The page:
Linked with a well educated middle class with increasing financial stability, the best conditions have prevailed in recent years for the sportswear industry and of course for the ever-growing multi-segment sports fairs ISPO SHANGHAI, and ISPO BEIJING.
But in some assessments, even the Chinese experts have made misjudgments. ISPO.com names three points where the Chinese sports market has developed differently to how it was predicted five years ago – and what is positive about that.
The phase of merely copying in China is definitely over. Obviously the so-called “copy cats” will never quite disappear but Chinese companies have created a new self-awareness.
The underdevelopment of expertise was caught up quicker than expected and by now, both western and Chinese companies produce on a par with each other. This competition stimulates business and forces innovation instead of copying – on both sides.
The result is that Chinese companies such as STARY and FLIPSLED are no longer exceptions at ISPO BRANDNEW, rather they are commonplace and were most recently hosted at ISPO BEIJING 2017 in a start-up village.
For this reason, the Munich trade fair decided to cooperate with the Sports Tech Asia trade fair which will showcase the newest product techniques in the textiles sector at ISPO SHANGHAI 2017.
The next prediction, which is connected to the new self-awareness and the raised quality of products, has not been fulfilled as forecast: Corporate Social Responsibility (CSR) already plays a larger role in 2017 than assumed. Above all in the field of sustainability, there has been a massive change in China.
It is not to be misunderstood that China’s air pollution and many other environmental problems have been out of control for a long time, but the awareness for this problem has developed fully among the government, producers and customers and it is being massively combatted.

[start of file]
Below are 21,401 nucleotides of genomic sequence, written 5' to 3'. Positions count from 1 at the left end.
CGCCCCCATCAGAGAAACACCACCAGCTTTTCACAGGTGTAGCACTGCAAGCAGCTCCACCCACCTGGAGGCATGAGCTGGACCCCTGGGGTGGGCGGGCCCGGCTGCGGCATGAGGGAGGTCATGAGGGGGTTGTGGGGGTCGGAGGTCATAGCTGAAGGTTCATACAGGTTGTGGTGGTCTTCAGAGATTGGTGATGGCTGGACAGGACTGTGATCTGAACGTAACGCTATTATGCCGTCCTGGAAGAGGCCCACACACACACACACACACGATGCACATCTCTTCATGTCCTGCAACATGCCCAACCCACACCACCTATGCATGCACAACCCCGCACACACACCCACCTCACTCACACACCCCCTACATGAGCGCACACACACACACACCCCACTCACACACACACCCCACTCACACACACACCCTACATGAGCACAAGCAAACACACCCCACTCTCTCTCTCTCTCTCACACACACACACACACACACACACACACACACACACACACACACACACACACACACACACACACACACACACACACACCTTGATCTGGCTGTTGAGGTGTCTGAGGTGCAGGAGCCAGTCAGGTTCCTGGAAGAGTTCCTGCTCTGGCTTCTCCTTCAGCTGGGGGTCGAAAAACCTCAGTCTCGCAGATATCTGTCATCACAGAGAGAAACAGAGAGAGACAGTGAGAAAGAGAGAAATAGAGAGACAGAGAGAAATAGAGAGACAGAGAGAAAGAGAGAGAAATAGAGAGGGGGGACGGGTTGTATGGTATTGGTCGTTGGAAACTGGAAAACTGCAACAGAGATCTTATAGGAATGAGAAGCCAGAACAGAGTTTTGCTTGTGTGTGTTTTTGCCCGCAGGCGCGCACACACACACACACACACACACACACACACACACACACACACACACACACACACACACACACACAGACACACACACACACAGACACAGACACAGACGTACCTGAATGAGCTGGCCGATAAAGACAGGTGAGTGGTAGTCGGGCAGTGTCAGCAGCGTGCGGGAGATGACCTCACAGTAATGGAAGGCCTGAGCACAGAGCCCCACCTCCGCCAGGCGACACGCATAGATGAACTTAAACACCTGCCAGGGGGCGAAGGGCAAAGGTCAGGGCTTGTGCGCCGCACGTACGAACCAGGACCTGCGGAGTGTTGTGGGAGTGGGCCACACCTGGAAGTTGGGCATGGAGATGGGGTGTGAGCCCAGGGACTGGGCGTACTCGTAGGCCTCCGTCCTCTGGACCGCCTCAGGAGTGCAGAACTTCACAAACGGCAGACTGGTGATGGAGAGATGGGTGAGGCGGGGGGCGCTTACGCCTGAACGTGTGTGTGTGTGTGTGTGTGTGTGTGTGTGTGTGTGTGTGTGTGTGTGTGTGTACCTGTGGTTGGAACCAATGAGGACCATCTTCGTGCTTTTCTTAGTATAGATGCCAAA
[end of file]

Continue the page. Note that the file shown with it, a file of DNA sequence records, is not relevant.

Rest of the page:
“In a global comparison, sustainability is the most important feature for Chinese customers because of the problematic environmental pollution in the country”, according to Martin Kössler, founder of the Market Introduction Program for China (MIP) and speaker at the MIP seminar in Munich on May 31.
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The other CSR aspects are also gaining more importance by the day in China, for example the working conditions for employees or the company’s social responsibility to society.
A few years ago in China it was still valid to say that the bigger the star, the higher their pay. Football clubs from the Chinese Super League, their owners and investors correspondingly invested absurd transfer fees and salaries for foreign players. No amount was too crazy for the decision makers.
Sportswear giant Nike, equipper of the whole league from 2009 to 2019, was pleased about the additional attention from an otherwise insignificant league in terms of sport, and the additional revenue involved.
This trend has now somewhat tailed off since many investors have understood that there are also other areas of sport in which investments are worth it – and in which you can earn a lot more money: Mass and leisure sports, sporting events and sports tourism.
Marathon events, surfing camps and sports pitches for public use, the opportunities for investment are diverse and are being used. The effect is that Chinese people with their new wealth and their rising freedom are investing in sports activities with clothing, sports equipment and travel.